Avoid Corporate Innovation Theater

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Innovation theater

Innovation theater wastes time both for corporations and startups. It can sour relationships and experiences and tarnish a corporation's reputation among new startups and technologies. Luckily it can be easily avoided by creating an environment biased toward execution.


“Innovation theater wastes time both for corporations and startups.”


Our work with corporations, we’ve taken many roadshows to NY or SF or Boston to meet with startups and venture funds. Some have been purposeful and productive, but others have been more for entertainment value and have fit more into the category of "innovation theater” or a “petting zoo." Innovation theatre refers to work which is largely for show, but doesn’t result in a tangible outcome. It is usually handed down from executives in an ambiguous directive with little weight behind it.


Signs and Symptoms of Innovation Theater

  • Big, ambiguous problem set

  • No or limited budget

  • Lack of specific goals or objectives that will drive the business forward

  • Decision makers largely uninvolved in the work, usually higher level executives not involved in the integration

  • Lots of publicity

  • Too many external partners


Innovation theater wastes a lot of time both for the corporations involved as well as the investors and startups. It can sour relationships and experiences and tarnish a corporation's reputation among new startups and technologies.

As we think about the next generation of roadshows and how to make them more productive, I wanted to provide some foundational steps that we have found essential to creating tangible outcomes and meaningful relationships between corporations and venture managers or startups.

Innovation Brief

We require the corporation to identify a specific innovation need they are seeking to solve. The more specific, the better. Usually specific criteria around the need is essential. Specifications such as corporate technology stack, volume requirements, and security requirements (for enterprise) and demographic targets, engagement type, and channel/manufacturing/supply risk requirements (for consumer) really help hone in on the specific technology, product, or service that will help solve the corporations needs.

Identify Budget Capacity

Identifying budget helps the corporation understand how deep they can go with any identified solution. Also, how broad they can be in their search and trial. From less investment to more investment, corporations can conduct pilots, partnerships, minority investments or acquisitions. All of these range widely in cost depending on scale. Identifying and allocating budget (with proper approvals) ahead of time is essential to avoiding innovation theater.

Establish Goals and Expected Outcomes

Identifying goals can occur before, during, or after identifying goals and outcomes; however the goals and outcomes must match the budget. I.e. an organization shouldn’t hope to do 5 pilots if the budget is only $20,000. It is also important the goals have meaning to the organization as a whole. For instance, the goal of identifying a viable pilot prospect or the goal of establishing a partnership with a startup that has capabilities the corporation needs to implement. Goals that are less impactful include general education of an industry or market mapping as these waste both startup and VC time and can be done in advance. These activities may be a part of the experience, but they shouldn’t be the goal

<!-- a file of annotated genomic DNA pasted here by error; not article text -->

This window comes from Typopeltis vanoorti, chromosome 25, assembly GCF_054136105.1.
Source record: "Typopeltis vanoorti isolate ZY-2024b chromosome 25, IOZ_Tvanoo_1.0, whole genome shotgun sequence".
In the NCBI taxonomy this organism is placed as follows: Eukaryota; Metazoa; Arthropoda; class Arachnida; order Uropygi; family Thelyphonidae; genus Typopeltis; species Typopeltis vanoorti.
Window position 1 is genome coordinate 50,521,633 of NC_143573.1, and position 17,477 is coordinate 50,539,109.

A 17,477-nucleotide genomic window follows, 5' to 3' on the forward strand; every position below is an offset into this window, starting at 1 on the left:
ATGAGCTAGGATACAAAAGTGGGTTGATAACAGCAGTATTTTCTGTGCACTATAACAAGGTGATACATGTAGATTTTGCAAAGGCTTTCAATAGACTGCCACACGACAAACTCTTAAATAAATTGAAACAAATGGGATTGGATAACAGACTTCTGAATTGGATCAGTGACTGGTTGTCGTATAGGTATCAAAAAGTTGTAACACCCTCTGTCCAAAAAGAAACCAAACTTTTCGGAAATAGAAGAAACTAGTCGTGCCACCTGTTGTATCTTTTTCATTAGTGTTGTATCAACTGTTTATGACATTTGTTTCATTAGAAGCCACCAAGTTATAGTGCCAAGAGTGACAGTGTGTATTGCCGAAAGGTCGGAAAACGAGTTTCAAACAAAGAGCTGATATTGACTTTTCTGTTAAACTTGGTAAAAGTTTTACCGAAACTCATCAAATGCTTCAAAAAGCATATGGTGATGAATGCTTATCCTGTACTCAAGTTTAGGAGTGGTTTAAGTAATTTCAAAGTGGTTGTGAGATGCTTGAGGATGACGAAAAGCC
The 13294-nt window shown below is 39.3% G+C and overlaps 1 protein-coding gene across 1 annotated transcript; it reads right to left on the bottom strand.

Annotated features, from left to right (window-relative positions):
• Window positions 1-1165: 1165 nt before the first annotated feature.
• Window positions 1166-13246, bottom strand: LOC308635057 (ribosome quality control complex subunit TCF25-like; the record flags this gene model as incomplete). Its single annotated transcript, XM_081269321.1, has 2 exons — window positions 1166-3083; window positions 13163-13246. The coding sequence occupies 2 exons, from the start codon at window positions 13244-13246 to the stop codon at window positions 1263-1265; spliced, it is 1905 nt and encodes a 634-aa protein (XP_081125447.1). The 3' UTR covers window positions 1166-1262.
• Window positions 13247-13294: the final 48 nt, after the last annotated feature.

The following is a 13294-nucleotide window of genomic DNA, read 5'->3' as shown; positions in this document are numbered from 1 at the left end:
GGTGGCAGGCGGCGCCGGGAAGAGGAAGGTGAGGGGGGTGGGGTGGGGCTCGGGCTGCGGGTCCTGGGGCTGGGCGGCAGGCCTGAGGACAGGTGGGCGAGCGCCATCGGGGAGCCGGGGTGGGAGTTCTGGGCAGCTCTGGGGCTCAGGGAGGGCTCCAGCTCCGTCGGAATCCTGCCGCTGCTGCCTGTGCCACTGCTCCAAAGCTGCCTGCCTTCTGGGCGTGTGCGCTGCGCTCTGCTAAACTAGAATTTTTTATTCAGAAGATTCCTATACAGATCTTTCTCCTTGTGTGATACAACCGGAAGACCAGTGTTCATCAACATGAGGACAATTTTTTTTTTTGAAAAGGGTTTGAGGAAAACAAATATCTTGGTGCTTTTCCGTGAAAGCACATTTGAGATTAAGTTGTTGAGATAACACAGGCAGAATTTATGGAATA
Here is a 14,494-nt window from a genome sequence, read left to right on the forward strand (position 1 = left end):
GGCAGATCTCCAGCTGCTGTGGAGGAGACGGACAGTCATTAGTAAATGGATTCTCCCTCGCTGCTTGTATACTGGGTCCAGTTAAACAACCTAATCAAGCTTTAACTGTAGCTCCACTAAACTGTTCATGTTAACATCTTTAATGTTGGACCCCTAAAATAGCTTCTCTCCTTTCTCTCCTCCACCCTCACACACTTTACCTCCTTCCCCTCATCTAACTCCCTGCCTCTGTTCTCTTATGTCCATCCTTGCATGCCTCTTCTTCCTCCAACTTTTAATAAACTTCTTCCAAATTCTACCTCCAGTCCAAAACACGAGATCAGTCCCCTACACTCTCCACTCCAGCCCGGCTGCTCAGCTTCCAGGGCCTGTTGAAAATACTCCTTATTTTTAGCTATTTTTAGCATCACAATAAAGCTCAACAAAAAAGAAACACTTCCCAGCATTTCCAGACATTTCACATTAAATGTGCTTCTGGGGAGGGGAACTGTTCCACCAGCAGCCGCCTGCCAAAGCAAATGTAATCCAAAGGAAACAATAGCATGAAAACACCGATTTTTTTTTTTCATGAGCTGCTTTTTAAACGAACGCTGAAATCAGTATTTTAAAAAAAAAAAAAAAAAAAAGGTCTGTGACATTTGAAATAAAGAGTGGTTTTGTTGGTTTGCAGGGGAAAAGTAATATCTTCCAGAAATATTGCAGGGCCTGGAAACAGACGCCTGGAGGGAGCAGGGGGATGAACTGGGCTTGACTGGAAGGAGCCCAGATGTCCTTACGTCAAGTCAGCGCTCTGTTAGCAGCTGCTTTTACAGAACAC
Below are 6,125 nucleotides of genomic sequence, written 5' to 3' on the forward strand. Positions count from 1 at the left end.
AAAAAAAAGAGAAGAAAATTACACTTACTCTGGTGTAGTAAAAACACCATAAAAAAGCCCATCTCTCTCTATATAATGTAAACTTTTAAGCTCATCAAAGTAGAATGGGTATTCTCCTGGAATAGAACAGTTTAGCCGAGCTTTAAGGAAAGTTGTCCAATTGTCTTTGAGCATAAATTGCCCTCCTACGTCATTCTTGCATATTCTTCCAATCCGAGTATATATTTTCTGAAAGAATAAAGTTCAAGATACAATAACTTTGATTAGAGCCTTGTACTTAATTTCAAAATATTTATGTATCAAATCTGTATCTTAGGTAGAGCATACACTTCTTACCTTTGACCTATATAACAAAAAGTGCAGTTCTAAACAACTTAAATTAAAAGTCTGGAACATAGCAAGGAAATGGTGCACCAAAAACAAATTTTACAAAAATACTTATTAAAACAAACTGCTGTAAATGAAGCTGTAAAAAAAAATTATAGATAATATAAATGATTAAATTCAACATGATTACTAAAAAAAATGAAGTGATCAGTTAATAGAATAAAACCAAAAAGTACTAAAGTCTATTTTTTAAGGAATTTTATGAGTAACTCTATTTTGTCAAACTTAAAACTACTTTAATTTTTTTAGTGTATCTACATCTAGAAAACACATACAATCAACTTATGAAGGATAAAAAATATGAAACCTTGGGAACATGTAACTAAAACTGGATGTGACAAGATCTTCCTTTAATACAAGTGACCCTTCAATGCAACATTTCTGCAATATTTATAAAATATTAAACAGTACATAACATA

the goals and outcomes must match the budget.

Bring the Decision Makers

Ensure those who are 1) managing any integration, 2) able to make decision on budget, and 3) handling the day to day execution are able to travel. All too often, only executives travel and bring back ideas and solutions that can’t be executed on for a number of reasons. Bringing those in charge of integration and execution ensures these oversights aren’t missed and creates a smooth process for launch and roll-out. It also avoids mismanagement of relationships and making promises that later can’t be kept, one of the biggest reasons relationships between corporations and startups sour.

Qualify Leads

This is the easiest step in the process and usually takes less than 30 minutes per startup. By pre-screening potential startups, corporations are able to quickly assess if they will be a natural fit or not. Having an introductory call between the startups and corporation can help develop any potential partnership opportunities, further vet if a startup is the right fit, and align on purpose and goals for the meeting. This also reiterates the importance of #1 above. Being specific about criteria helps with screening. In some cases, a screening call may take an unexpected turn where the corporation feels like the startup may not be a solution for the current chalet, but will fit into a different need set. In this case, it may be helpful to connect with them during the trip, time permitting, and with level expectations across the playing field.

Include Venture Investor Meetings

(Not Just Startups)

There are usually many startups that are up and coming, but not yet in a VC’s portfolio and may not have institutional funding, therefore not showing up on typical searches. By meeting with VC’s in the space, you are able to learn if there are other high potential new technologies that should be considered and also talk to these experts about your own thesis and gain their insights on the field.


Venture investors supercharge corporate growth strategies in many ways.

See my post on this here.

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